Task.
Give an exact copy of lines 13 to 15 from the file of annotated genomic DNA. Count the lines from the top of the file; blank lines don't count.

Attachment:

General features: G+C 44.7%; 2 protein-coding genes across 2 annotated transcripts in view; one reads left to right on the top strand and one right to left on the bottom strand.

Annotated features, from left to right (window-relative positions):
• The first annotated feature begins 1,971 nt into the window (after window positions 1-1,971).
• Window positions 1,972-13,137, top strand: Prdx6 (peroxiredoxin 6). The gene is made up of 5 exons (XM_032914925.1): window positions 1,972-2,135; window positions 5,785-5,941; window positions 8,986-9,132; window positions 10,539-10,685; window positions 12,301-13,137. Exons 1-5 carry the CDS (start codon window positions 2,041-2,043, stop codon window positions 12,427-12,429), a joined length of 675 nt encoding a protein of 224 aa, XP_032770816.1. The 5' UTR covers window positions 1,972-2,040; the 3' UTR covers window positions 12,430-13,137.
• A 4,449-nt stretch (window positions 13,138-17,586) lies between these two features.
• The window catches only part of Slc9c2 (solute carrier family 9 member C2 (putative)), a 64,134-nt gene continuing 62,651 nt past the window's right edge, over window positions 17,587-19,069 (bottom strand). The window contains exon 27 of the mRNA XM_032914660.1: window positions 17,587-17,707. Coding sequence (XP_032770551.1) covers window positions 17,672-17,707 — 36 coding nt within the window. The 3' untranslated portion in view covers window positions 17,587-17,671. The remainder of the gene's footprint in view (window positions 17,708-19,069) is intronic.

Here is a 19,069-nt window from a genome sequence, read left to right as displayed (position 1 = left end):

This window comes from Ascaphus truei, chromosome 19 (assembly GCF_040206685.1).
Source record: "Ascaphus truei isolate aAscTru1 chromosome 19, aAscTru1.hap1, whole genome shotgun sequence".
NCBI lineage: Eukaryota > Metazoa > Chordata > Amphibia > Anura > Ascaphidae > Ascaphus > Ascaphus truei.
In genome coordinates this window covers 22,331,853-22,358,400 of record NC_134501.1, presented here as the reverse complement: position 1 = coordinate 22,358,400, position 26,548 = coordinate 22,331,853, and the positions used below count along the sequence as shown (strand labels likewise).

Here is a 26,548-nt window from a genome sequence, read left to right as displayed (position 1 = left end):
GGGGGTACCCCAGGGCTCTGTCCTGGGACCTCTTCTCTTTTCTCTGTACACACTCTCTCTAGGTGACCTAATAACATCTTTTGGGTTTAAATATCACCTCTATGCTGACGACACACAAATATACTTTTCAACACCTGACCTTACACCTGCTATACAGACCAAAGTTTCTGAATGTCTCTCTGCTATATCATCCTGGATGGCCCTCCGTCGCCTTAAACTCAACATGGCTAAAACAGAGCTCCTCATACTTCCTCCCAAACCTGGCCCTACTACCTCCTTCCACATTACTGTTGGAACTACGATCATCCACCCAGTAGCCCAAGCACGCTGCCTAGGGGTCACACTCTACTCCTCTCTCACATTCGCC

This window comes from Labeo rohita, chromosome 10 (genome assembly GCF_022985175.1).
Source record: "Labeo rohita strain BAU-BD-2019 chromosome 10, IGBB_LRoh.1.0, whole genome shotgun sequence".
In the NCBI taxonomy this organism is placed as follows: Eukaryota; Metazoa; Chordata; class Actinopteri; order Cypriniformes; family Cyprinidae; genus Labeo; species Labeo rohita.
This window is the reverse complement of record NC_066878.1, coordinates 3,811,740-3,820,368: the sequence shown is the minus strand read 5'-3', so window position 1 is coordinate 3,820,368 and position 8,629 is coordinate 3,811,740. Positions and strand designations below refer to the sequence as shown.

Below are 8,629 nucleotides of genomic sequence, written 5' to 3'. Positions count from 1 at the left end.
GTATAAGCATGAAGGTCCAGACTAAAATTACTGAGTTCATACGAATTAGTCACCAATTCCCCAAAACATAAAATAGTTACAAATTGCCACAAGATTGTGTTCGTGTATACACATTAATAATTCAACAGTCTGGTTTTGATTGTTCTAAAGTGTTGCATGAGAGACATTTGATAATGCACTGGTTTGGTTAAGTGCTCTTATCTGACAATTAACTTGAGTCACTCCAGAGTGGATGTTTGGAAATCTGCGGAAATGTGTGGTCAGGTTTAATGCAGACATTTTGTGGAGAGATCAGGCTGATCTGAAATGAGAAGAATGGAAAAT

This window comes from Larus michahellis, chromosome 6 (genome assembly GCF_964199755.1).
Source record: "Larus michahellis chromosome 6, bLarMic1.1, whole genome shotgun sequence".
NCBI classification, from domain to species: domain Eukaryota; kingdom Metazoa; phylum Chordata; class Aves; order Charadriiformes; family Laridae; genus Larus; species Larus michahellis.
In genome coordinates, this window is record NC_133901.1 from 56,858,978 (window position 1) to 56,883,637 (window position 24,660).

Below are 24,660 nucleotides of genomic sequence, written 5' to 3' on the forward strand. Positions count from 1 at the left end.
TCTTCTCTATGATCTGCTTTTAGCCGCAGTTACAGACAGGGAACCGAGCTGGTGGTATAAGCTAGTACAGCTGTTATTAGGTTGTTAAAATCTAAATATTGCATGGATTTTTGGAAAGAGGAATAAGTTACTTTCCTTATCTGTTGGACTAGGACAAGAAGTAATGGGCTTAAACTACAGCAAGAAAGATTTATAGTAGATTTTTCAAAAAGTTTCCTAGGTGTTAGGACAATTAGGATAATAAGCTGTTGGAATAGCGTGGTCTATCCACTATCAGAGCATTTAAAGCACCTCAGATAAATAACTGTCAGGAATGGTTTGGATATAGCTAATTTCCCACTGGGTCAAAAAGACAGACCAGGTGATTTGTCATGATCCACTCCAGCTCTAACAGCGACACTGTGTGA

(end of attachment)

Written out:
GGGGGTACCCCAGGGCTCTGTCCTGGGACCTCTTCTCTTTTCTCTGTACACACTCTCTCTAGGTGACCTAATAACATCTTTTGGGTTTAAATATCACCTCTATGCTGACGACACACAAATATACTTTTCAACACCTGACCTTACACCTGCTATACAGACCAAAGTTTCTGAATGTCTCTCTGCTATATCATCCTGGATGGCCCTCCGTCGCCTTAAACTCAACATGGCTAAAACAGAGCTCCTCATACTTCCTCCCAAACCTGGCCCTACTACCTCCTTCCACATTACTGTTGGAACTACGATCATCCACCCAGTAGCCCAAGCACGCTGCCTAGGGGTCACACTCTACTCCTCTCTCACATTCGCC

This window comes from Labeo rohita, chromosome 10 (genome assembly GCF_022985175.1).
Source record: "Labeo rohita strain BAU-BD-2019 chromosome 10, IGBB_LRoh.1.0, whole genome shotgun sequence".